What is Stigma?


An adverse public perception regarding a property; the identification of a property with a condition (e.g., environmental contamination, a grisly crime) that extracts a penalty on the marketability of the property and may also result in a diminution in value.


Bailey Valuation and Consulting, LLC has significant experience appraising stigmatized property. We have participated in the appraisal of over a hundred properties, both residential and commercial, that were involved in litigation with some type of alleged stigma. 

Possible sources of stigma included


  • Flooding
  • Mold
  • Expansive soils
  • Construction defects
  • Fissures
  • Odor
  • Contamination
  • Crime

The appraisal of properties with stigma requires specialized knowledge and methodology. Three types of clients often need help with stigmatized properties:


  • Attorneys who need expert witness services
  • Owners of a property that suffers from some type of stigma
  • Builders, developers, or other professionals defending against a stigma claim.

If you are considering another appraiser, here are some questions to ask. They should be able to answer these questions and account for them in their appraisal.

1. How does disclosure at the time of sale impact the amount of stigma to the property?

Under Arizona law, a buyer and seller of commercial real estate have legal duties to each other arising out of their contractual relationship, including the duty to disclose facts that are material to the transaction. If a seller knows that material facts affecting the value of the property are unknown to the buyer, the seller has a legal duty to disclose such facts, regardless of whether or not the buyer inquired into the subject. According to Arizona law, a matter is material if it is one to which a reasonable person would attach importance in determining his choice of action in the transaction in question.

Every year, hundreds of stigmatized properties are sold in Arizona without disclosure of a possible source of stigma. The most common way is when a bank, or lender, who sells the stigmatized property in “As-Is” condition. If the source of stigma isn’t disclosed to a potential buyer and that buyer doesn’t discover the condition on their own, the buyer cannot account for stigma in their purchase price.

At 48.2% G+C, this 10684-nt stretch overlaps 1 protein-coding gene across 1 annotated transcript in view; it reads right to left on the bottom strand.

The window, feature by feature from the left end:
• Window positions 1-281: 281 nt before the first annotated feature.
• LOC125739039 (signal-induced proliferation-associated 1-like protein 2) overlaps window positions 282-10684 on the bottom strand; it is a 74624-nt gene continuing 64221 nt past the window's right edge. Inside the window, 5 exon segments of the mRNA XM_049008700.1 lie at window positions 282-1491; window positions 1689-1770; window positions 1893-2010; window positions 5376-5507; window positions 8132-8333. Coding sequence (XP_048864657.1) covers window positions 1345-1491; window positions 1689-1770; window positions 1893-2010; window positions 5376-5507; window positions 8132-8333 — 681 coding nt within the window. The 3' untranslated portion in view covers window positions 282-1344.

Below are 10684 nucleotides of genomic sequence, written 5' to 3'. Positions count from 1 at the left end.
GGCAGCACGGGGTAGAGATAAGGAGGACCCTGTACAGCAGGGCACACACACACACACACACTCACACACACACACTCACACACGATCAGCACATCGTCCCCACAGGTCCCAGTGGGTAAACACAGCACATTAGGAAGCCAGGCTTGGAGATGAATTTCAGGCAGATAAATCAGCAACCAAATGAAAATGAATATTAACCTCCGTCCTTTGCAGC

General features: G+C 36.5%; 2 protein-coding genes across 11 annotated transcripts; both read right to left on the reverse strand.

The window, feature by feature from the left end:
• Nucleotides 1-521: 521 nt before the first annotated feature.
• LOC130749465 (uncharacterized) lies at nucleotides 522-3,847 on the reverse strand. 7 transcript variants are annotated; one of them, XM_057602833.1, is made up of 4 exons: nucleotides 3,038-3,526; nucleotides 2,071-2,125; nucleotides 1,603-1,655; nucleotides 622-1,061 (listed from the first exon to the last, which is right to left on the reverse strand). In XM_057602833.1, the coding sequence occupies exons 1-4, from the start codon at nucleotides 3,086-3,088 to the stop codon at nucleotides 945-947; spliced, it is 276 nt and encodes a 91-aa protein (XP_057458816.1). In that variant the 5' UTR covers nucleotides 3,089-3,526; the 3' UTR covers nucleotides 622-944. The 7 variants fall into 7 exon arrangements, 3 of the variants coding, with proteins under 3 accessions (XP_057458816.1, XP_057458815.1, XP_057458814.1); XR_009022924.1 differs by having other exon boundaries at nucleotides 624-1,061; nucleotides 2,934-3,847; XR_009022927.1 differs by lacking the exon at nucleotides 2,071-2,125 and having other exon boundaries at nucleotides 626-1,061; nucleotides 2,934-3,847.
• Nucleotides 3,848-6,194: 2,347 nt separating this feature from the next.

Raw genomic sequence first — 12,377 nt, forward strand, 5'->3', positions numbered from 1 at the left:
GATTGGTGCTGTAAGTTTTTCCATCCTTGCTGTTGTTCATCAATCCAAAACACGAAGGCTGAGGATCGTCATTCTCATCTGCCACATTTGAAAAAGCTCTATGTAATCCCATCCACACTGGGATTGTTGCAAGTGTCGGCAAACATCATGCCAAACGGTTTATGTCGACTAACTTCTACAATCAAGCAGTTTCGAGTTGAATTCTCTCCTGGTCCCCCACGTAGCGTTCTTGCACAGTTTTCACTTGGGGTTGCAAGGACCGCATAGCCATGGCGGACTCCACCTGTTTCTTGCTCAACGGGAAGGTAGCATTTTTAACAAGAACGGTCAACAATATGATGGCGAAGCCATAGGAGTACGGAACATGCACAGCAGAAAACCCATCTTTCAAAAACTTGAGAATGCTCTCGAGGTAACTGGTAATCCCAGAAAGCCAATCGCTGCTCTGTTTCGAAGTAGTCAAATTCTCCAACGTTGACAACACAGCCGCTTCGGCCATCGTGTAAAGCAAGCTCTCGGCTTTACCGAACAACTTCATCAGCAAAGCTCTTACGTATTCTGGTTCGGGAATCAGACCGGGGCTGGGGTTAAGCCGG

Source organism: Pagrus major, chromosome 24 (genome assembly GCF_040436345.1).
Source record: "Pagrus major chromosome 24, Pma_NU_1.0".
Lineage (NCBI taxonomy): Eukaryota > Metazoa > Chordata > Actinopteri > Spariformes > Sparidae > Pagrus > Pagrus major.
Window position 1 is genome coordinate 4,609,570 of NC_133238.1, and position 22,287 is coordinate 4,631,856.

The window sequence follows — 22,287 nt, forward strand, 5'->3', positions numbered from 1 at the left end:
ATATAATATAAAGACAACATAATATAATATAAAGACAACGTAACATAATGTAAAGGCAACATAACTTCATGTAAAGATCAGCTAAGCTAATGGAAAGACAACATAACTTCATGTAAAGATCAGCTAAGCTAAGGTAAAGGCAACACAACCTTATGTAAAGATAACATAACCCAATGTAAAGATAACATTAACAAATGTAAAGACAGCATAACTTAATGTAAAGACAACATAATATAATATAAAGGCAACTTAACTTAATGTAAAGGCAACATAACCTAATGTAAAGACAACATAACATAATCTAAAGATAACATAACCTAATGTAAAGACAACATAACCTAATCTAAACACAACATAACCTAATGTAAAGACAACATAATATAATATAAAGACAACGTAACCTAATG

In any stigma appraisal assignment it is usually necessary to analyze three different instances of disclosure; 1. how would the current owner disclose the stigma issue to a potential buyer to meet their legal obligation in a hypothetical sale, 2. what was disclosed to the current owner of the property about the stigma issue, and 3. what type of disclosure was made to similarly impacted comparable sales used in the report.

The amount and type of disclosure must be considered for the subject property and for the support properties used to gauge the level of stigma. Without setting the level of disclosure in the appraisal report, any estimation of stigma damages is unsupported.

2. What is Betterment or Impairment and how do they affect the appraisal when considering stigma?


Typically, appraisals considering stigma are written under multiple scenarios. These usually include two scenarios:


  • As If Unaffected: represents the property as though it was not affected by the detrimental condition or the cause of the stigma
  • As If Repaired: represents the property after repairs or modifications have been made to mitigate the detrimental condition.

Many times when this work is performed, there is a certain amount of economic contribution associated with the repairs that make the improvements better than they would have been. This is known as “betterment.” For example, a 20-year old property floods and the owner makes repairs to restore the property and to mitigate future flooding. During the repair process, new drywall, kitchen cabinets, electrical wiring, and flooring is installed. In this case, the property has not only been restored, but effectively remodeled. Many appraisals omit this detail and do not account for the betterment of the property in the “As-If Repaired” scenario.

In other cases, the repairs or modifications to the property to mitigate future flooding actually make the property less marketable. For example, a property has a detached garage with a separate driveway and street entrance.  To mitigate possible flooding, the owners build a wall around the property, effectively cutting off the detached garage from its street access. The garage is now only accessed by a maze of turns from the primary driveway. In this case, the property experiences impairment by removing desirable features to mitigate the detrimental condition.


Betterment or Impairment are often left out of appraisals that consider stigma. If overlooked and unaccounted for, any estimate of a diminution in value due to stigma is inaccurate. 

These are only two of the many factors that must be considered when preparing appraisal reports on stigma. If you have any questions or need a complete and quality appraisal of a stigmatized property, we can help. Call Bailey Valuation and Consulting, LLC and tell us about your stigmatized property.